"Portfolio PAEs negotiated licenses covering large portfolios, often containing hundreds or thousands of patents, frequently without first suing the alleged infringer. The value of these licenses was typically in the millions of dollars. Although Portfolio PAEs accounted for only 9% of the reported licenses in the study, they generated 80% of the reported revenue, or approximately $3.2 billion.  ...
In particular, notice that the investors in these "portfolio PAEs" are often companies, which the get access to the patents in the portfolio. Thus, these institutions can be viewed as ameliorating the "patent thicket" problem, where there are so many closely related and interlocking patents in some areas that it becomes difficult for innovators to function.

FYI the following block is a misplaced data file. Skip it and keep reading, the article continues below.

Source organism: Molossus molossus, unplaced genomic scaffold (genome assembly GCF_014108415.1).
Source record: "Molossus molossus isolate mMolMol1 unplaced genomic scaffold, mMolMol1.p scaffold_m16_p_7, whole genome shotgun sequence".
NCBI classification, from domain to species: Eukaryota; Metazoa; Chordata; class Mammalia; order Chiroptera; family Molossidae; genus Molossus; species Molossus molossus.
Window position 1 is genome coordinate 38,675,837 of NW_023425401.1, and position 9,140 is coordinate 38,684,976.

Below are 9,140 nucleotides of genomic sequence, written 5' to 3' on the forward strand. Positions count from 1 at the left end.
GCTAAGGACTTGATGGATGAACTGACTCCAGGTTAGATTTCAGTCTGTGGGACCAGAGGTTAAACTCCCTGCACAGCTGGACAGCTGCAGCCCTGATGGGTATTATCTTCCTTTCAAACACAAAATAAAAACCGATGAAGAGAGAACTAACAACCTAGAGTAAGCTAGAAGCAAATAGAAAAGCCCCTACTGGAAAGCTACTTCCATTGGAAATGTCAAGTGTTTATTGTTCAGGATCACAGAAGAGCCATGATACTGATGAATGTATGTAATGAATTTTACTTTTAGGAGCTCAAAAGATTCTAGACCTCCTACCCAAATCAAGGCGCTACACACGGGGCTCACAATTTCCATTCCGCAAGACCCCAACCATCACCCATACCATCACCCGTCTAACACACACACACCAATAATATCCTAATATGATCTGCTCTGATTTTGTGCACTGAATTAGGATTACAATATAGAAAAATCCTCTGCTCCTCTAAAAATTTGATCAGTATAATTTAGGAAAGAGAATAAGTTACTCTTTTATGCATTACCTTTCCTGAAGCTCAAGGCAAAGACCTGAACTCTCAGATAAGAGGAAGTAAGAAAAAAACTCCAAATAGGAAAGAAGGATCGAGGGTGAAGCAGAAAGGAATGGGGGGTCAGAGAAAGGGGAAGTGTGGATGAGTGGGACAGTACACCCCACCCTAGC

Litigation PAEs look different.
"The Litigation PAE business model frequently employed one or more affiliate entities, usually set up as limited liability companies (LLCs), each created to acquire and assert a small portfolio of patents, without bundling or aggregating acquired patents into larger portfolios. ... Regardless of whether they sent demand letters, Litigation PAEs almost always sued potential licensees in district court before beginning license negotiations.  ... Litigation PAEs tended to be thinly capitalized. Many had between one and three individual owners, often with no other employees and no offices outside of their owners’ homes. In fact, several Litigation PAEs were simply individual entrepreneurs who relied entirely on outside attorneys and professionals to maintain records regarding their assertion activity. ...